Sunday, 6 November 2011

Your Number One Pals… the Primates

By Ryan Pearson
So, how’s it goin’? Ever wondered where all of your crazy thoughts came from? Or where your incredible good looks came from? Well, the short answer is monkeys, no, I mean apes, no, wait, I mean some crazy ancestral primate relative of both of them, and us, and of the lemurs and tarsiers. You see, all of these groups of primates have a few things in common, and you are one of them.

Firstly, they all have hands and feet adapted for grasping, a large(ish) brain & short jaws (compared to, say, an ant eater, for example). They also have forward facing eyes that are close together on their face (providing depth perception). Complex social behavior (for us this becomes less and less complex the more Jager bombs we consume) and parental care, and lastly, the monkeys and apes have a fully opposable thumb. The lowest in the evolutionary scale are the Lemurs & Tarsiers, followed by the New and Old world monkeys, and finally rounded out by the great (and not so great) Apes. So let’s meet them…

Lemurs live only in Madagascar and represent the early arboreal primates (that means they live in trees). As for more on them, I’ve got nothing because that’s all I need to know for my exam on Thursday.
A Tarsier. Bohol, Philippines. Photo. Ryan Pearson
Tarsiers live in S.E. Asia and are more closely related to monkeys and apes than Lemurs. I’ve met some of these guys on the island of Bohol in the Philippines, and heard some very interesting stories about them. Apparently if they’re taken from Bohol and kept in captivity they have a strange tendency to commit suicide. In some cases this has supposedly been accomplished by repeatedly banging their head against a wall, or simply by drowning themselves in their drinking bowl. At least, that’s what the tour guide told me. I’m not sure if it’s true but they sure are tiny, cute, and potentially tasty (no, no, I didn’t actually eat one).
Me thinking about eating a Tarsier. Photo. Diana Virkki
Time to step up (in evolutionary terms at least). Monkeys initially evolved in the ‘Old World’ – meaning Africa and Asia. But about 25mya monkeys first appeared in the New world (South America) and the two groups of monkey’s underwent adaptive radiations. Basically, that means that from one common ancestor, a bunch of new species appeared that better suited life in their new environment. This left some distinct differences between the new and old world monkeys, with the new world monkeys (such as the spider, howler, and squirrel monkeys) being entirely arboreal, and having prehensile tails. Meaning they can use them to grab onto shit and to support their weight (i.e. hang upside-down). 

Old world monkeys do not have this ability. Old world monkeys also have nostrils that open downwards (like us), whereas the new world crew have them open at the sides of their noses. Old world monkeys (like the macaque, mandrill, and baboons) can be either arboreal, or terrestrial (meaning they live on the ground like us). Again, I’ve met some of the old world monkeys. These guys below were from Malaysia, and show some striking resemblance to a number of my classmates at 4am on a Saturday night (sorry ya’ll).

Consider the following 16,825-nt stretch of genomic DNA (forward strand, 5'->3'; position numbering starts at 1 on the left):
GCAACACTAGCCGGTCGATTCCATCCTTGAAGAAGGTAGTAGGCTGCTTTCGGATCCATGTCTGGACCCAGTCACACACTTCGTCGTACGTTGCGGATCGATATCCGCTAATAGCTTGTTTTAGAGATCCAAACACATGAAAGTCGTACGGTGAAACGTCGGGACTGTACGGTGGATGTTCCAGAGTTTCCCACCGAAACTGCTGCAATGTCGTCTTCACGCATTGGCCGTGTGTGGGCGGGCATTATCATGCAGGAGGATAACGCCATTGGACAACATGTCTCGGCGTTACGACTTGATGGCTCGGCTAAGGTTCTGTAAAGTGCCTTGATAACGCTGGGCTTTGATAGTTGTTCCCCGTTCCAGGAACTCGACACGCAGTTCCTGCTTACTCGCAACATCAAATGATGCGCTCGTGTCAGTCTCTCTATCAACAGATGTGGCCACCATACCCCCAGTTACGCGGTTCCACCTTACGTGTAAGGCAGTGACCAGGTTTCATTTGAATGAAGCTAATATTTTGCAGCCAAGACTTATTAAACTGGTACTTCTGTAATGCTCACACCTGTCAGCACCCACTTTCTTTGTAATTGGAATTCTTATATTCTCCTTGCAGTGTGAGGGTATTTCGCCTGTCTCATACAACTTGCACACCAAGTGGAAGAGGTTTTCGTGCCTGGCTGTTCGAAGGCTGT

A Male Macaque in Malaysia. Photo. Ryan Pearson

A Female Macaque in Malaysia. Photo. Ryan Pearson
Apes on the other hand (excuse the pun) can brachiate. Don’t know what that is? Well, have you ever used monkey bars? Sorry to steal this line from Professor Rod Connolly, but they should be called ‘Ape bars’, because monkeys wouldn’t be able to use them as we do. That is, only apes can swing from bar to bar using just their arms…hence, they brachiate. Also, apes definitely do not have a prehensile tail, in fact, they don’t have a tail at all. They do however, have long arms, short legs, and a brain that is the biggest of all primate groups (sound like anyone you know? Aw, you little brainy ape, you!). All apes only live in the tropical regions of the Old World… well, with one little exception now (us peeps). 

How did these giants come to be you ask? Well about 20mya the apes diverged from the Old World monkeys and split into two groups, the Great Apes (orangutans, gorillas, chimpanzees, humans)… and the… umm… (sorry guys) the Lesser Apes (the gibbons). Gibbons are the only members of the Lesser Apes and they’re all arboreal, gregarious (meaning sociable), and territorial (meaning don’t get in their way or they’ll FΩ©K your S#!T up!).

Now, onto the ‘Great Apes’. The Orangutan’s, critically endangered and found (occasionally) in South East Asia, are the only solitary guys in the group… might have something to do with being ranga’s. They also only eat fruit, and we all know it’s much easier to make friends over a BBQ than a fruit salad… especially if you’re a red nut. Wow, two red head jokes in the one paragraph… perhaps a bit of overkill. 

The rest of the great apes are social (or gregarious) - maybe with some exceptions in the group of you reading this article. That includes the herbivorous Gorillas, from central Africa, the dirty dirty skanks, the Chimpanzees (who’s sexual promiscuity is infamous), the smaller Bonobos from the Congo, and… us, the Homo sapiens. 

Finally, while it’s not always apparent, there are seemingly a few distinctions between us and the rest of the Apes. Firstly, we have upright posture and Bipedalism (this just means we walk upright on two legs you sicko!). And against the other apes we have comparatively larger brains (for some of us), an even shorter jaw, a shorter digestive tract, language capabilities and symbolic thought (again, I stress, only for some of us), and the manufacture and use of complex tools.

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